Anyone who follows my blogs will know there is never a dull moment in telco and the headlines in the last month or so have only confirmed this. We’ve seen the O2 and Virgin deal and the CKH court ruling. Both stories that underscore the necessity to keep markets growing and how competitive and dynamic telco is.
But adding more colour to this vibrant backdrop were these two bombshells – news that BT is undervalued and having to protect its business, and Three’s CEO openly stating that it would be open to consolidation – a huge statement to make at any time but especially now.
1.Buy fixed to remain relevant. Straightforward enough as Three could very feasibly target TalkTalk who gave up its mobile ambitions a few years back. History tells us that the regulators have shown they are less concerned about fixed and broadband mergers (see Vodafone and C&W, EE & BT as well as Virgin / O2).
But it seems TalkTalk might resist. It has turned down offers relatively recently and from the outside it looks like it’s in a good position to command a premium. Three’s pockets will have to be deep to win this one, but it’s a good gamble if they want to quickly acquire the elements missing from its portfolio.
2.How about Sky? Three, or rather its richer parent CKH, may consider an acquisition or a merger. It operates in a number of the same markets as Sky including Ireland, UK and Italy where it has merged with Wind.
My experience tells me that Sky is likely to be unhappy about the tabled O2 and Virgin deal as it poses strategic risk to its TV and broadband business. And it goes without saying that it may view continuing its wholesale relationship with O2 as a bit of a ‘limiting factor’, in the same way Virgin did when it initially announced a move from BT to Vodafone. Either way a takeover or merger brings elements to both parties. TV and broadband for Three, mobile network economics and 5G broadband from Three.
3.Would Vodafone pitch in? Interesting one. Vodafone UK has been pretty quiet on the acquisition front but globally it bought the European assets of Liberty Global in 2019. This is quite some acquisition with operations in Germany, the Czech Republic, Hungary, and Romania (CEE). It has a total enterprise value of €18.4 billion. As such, Vodafone becomes Europe’s leading converged operator with 54 million cable and fibre households ‘on-net’ and a total next-generation network reach of 124 million homes and businesses.
It means that almost half of Vodafone’s consumer European service revenues now come from growing fixed and converged services.
I’m sure Vodafone would want to grow more but would snapping up Three be the right move? In the past, Vodafone grew significantly in the UK through acquisition of service providers but its last big play was Cable and Wireless in 2012. Is that a sign it’s not interested in deals? Maybe, but don’t forget Hutch and Vodafone merged in Australia in 2009 under the watchful eye of Vodafone’s Group CEO Nick Read when he was Vodafone’s Regional CEO of Asia Pac.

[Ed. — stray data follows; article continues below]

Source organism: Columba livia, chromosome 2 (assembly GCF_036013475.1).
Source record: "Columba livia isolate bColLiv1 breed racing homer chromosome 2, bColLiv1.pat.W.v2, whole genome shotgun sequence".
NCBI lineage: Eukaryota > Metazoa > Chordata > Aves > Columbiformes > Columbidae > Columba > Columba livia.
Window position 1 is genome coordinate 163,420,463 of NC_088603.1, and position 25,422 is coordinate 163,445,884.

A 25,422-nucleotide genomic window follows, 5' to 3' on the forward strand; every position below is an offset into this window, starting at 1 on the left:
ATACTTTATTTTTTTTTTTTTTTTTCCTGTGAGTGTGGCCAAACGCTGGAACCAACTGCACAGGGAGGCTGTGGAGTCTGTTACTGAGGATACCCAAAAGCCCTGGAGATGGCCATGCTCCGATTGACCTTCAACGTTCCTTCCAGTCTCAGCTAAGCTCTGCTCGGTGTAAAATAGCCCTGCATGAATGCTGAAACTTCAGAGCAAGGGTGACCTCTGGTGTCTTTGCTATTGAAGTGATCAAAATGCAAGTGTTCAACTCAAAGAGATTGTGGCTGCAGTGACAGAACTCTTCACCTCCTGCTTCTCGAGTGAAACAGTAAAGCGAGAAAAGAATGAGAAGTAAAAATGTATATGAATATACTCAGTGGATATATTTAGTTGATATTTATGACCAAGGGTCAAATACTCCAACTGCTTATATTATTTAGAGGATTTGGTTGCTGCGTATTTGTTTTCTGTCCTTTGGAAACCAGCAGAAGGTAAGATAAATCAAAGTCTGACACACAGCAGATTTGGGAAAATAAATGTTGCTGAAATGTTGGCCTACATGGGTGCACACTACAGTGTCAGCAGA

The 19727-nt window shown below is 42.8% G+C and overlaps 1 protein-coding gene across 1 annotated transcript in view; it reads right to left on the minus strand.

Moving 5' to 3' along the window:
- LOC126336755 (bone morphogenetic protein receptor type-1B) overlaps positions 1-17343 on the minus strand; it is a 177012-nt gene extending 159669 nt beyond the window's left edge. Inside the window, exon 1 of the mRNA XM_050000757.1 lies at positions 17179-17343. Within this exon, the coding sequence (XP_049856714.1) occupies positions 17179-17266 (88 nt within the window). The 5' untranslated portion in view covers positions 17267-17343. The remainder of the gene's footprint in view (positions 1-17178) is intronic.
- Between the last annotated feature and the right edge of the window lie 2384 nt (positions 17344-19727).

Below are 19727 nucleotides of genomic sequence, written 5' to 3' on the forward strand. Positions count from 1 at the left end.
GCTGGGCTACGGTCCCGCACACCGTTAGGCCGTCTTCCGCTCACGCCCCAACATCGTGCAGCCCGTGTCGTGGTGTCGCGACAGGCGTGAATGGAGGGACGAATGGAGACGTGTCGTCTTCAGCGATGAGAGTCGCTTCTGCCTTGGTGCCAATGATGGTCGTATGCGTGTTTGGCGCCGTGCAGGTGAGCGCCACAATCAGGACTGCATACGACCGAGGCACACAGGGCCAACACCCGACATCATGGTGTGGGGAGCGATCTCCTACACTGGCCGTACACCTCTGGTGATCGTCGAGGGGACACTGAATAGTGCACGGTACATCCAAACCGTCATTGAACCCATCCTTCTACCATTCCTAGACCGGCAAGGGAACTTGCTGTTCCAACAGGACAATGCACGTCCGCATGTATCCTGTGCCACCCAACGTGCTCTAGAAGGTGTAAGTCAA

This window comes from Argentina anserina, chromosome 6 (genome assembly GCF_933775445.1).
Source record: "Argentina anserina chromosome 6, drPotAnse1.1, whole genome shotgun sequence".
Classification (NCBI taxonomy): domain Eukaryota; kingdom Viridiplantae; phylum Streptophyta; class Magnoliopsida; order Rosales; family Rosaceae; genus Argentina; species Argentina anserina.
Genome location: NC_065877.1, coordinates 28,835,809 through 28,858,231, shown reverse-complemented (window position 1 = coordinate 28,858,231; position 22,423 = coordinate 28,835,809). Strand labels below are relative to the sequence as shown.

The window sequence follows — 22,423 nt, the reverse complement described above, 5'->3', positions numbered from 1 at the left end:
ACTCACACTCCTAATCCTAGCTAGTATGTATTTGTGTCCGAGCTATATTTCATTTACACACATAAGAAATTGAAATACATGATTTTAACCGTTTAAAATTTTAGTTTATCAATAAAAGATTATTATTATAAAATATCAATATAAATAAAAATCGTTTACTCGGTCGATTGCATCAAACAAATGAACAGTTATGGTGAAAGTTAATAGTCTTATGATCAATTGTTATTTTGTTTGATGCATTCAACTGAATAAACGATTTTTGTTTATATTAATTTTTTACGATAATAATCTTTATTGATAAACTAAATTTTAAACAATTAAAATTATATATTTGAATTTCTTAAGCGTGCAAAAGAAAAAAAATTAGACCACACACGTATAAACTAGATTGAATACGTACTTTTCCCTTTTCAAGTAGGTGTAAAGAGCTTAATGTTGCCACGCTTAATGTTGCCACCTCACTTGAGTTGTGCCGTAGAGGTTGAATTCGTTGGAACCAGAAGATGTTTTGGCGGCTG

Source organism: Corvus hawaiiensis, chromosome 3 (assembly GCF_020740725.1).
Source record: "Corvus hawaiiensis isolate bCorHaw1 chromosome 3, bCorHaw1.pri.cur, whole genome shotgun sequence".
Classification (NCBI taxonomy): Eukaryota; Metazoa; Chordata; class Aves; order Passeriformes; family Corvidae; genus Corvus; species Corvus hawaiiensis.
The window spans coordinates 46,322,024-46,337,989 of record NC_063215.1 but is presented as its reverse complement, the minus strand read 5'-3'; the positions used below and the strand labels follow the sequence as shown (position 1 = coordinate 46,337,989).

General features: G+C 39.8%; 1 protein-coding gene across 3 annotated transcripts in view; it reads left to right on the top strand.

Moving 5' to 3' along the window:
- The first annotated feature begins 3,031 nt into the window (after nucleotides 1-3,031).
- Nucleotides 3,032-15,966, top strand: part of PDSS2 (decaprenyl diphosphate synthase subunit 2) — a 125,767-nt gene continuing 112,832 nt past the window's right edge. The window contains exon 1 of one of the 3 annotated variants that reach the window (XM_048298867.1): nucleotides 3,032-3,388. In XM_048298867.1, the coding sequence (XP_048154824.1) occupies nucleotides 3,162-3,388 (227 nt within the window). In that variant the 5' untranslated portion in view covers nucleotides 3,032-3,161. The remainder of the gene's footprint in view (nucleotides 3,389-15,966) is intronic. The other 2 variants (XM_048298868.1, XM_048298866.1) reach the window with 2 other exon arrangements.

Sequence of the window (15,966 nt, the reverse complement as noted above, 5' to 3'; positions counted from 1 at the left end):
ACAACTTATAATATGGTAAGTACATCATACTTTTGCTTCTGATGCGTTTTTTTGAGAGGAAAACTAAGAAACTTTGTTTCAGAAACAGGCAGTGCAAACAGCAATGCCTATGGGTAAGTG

The Three and Vodafone UK customer bases are pretty complementary, so actually coming out of merger hibernation could be a real possibility. Vodafone UK has been actively seeking new growth, even coming back into the wholesale market and briefly winning Virgin until the merger with O2 was announced. As I’ve said before that will have left a huge hole in the budget, closing it will be a necessity.
4.Can we expect anything from BT? This is the longest of long shots for me despite the current share price, which bounced on takeover speculation. I think there is more chance of activity from private equity or from its other major shareholder Deutsche Telekom to increase its stake and control. But in telecoms you just never know, I have been surprised, nay, shocked before!
5.And finally, here’s one from left field – What about Amazon? I speculated a long time ago that it may be in the frame for getting into telecoms. I think it could start circling overhead with a view to making a tactical swoop. Why? Well, it’s in discussions in India over a $2bn investment in telco. That’s not peanuts and it’s a market that has plenty to offer. That said the UK market now has a lot to offer too. So it’s certainly a possibility, and although I question whether Three has the scale to appeal to Amazon, it would be a pocket change acquisition for a company that regularly buys or invests in a range of different companies.
Five options then, and as you can see I can’t settle on just one to back. As ever the market is way too unpredictable for that. But I think the shorter odd bets will be on TalkTalk and Sky with a good outsider being Vodafone. Whatever happens it’s going to be exciting and there will be plenty more rolls of the dice.
Want to mull over your options with an expert? Talk to us – we’re here to help you consider how you can capitalise on it all.
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